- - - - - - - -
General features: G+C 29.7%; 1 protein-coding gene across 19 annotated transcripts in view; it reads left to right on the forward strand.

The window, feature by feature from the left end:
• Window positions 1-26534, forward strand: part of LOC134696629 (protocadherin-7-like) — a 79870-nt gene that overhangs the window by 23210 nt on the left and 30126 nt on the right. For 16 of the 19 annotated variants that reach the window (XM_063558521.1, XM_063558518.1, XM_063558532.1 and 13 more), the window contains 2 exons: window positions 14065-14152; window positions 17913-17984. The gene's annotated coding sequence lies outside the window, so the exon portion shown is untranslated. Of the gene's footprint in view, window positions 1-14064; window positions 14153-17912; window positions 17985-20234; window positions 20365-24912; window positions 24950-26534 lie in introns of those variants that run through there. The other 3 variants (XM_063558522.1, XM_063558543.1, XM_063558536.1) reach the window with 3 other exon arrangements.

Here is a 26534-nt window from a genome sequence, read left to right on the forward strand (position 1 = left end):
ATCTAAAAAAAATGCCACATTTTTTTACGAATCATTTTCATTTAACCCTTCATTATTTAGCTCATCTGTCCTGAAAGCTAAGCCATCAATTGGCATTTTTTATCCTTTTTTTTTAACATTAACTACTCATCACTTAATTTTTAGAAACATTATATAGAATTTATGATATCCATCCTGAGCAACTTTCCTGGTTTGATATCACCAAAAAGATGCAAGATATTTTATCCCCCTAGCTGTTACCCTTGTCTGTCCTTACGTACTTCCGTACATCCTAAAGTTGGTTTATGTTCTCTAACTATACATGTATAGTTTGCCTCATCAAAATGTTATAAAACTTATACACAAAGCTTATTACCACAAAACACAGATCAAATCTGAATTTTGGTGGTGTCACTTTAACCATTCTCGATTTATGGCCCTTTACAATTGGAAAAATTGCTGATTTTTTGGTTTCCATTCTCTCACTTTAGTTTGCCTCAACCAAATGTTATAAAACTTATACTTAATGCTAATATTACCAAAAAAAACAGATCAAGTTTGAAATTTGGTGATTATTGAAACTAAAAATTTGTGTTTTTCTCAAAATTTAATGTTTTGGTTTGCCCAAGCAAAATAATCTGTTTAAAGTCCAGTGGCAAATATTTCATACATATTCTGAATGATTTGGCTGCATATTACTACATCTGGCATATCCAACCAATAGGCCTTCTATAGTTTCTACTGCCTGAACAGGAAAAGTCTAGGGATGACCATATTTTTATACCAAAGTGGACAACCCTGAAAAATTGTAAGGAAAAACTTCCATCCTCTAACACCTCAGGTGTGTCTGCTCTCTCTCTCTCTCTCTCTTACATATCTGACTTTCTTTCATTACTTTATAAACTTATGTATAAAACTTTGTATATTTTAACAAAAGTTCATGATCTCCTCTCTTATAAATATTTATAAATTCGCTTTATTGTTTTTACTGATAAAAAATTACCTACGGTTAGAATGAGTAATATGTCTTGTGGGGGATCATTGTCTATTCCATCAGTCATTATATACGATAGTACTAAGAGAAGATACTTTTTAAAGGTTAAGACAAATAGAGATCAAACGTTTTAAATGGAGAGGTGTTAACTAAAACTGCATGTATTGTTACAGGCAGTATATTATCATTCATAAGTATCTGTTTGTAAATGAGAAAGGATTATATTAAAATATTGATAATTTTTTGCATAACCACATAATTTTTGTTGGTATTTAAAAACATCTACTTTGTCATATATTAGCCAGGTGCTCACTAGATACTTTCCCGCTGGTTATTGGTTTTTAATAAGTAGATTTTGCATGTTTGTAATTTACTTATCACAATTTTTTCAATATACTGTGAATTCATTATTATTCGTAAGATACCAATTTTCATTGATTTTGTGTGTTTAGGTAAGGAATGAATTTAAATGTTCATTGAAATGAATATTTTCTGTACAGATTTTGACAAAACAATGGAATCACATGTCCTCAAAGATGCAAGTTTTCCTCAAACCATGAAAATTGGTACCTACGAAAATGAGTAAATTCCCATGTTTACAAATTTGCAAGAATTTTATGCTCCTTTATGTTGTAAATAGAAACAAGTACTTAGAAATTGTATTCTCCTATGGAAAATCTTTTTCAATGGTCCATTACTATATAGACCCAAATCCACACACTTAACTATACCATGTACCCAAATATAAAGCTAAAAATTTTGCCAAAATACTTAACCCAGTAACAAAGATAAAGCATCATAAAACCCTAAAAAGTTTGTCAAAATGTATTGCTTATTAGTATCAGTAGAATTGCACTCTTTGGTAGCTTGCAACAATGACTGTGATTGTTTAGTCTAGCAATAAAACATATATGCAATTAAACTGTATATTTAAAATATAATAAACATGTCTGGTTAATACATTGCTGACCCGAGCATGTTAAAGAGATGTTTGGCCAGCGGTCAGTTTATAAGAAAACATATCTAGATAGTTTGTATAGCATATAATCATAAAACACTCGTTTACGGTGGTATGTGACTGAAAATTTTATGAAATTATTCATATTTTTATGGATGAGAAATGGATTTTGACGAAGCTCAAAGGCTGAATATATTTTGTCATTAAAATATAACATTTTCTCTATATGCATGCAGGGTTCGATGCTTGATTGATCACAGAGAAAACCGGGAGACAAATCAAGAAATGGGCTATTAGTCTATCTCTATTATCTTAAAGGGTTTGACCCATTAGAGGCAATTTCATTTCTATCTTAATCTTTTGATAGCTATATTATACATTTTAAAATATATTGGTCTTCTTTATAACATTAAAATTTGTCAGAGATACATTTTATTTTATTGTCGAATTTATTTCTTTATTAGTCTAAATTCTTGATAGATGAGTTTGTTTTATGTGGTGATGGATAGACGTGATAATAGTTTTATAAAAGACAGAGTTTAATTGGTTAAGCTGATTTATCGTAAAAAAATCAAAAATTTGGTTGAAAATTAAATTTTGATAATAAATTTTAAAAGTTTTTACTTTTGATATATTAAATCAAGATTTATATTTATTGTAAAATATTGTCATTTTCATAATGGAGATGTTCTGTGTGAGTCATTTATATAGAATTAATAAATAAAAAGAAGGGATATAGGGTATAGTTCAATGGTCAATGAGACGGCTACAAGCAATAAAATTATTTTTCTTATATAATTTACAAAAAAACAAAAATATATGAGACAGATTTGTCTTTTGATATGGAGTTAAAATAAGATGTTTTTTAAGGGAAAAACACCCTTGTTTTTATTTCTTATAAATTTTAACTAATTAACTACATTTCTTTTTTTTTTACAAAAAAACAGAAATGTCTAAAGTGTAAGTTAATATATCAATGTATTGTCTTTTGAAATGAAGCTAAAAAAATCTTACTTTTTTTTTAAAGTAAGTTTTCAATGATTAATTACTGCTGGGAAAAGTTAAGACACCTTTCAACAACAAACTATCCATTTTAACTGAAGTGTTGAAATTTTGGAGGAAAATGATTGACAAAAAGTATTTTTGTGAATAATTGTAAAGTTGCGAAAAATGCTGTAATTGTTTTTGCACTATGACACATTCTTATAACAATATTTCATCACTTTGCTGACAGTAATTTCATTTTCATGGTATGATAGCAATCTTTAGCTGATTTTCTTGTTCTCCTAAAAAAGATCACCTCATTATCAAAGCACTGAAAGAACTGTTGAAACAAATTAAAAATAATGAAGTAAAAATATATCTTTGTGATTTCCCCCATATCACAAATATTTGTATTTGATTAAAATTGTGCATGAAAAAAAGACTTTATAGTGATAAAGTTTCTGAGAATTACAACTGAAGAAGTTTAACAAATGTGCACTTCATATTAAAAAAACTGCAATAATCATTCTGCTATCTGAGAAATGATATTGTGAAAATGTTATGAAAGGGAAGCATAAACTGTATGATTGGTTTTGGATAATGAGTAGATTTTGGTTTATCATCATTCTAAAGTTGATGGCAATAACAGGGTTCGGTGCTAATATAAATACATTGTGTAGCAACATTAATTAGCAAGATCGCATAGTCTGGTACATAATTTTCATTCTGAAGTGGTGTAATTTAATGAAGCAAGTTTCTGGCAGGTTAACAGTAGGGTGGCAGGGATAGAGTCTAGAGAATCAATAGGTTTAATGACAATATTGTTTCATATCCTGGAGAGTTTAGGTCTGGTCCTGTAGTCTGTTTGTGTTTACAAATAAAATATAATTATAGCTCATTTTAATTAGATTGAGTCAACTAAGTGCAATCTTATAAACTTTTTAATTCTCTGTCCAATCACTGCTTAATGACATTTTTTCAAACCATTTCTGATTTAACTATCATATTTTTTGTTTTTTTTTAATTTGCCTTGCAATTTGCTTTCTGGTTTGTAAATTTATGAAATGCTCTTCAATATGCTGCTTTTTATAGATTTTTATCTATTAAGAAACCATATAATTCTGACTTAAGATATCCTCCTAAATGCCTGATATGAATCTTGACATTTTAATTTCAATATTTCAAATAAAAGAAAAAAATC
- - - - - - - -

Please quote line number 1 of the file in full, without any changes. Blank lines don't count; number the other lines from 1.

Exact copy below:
General features: G+C 29.7%; 1 protein-coding gene across 19 annotated transcripts in view; it reads left to right on the forward strand.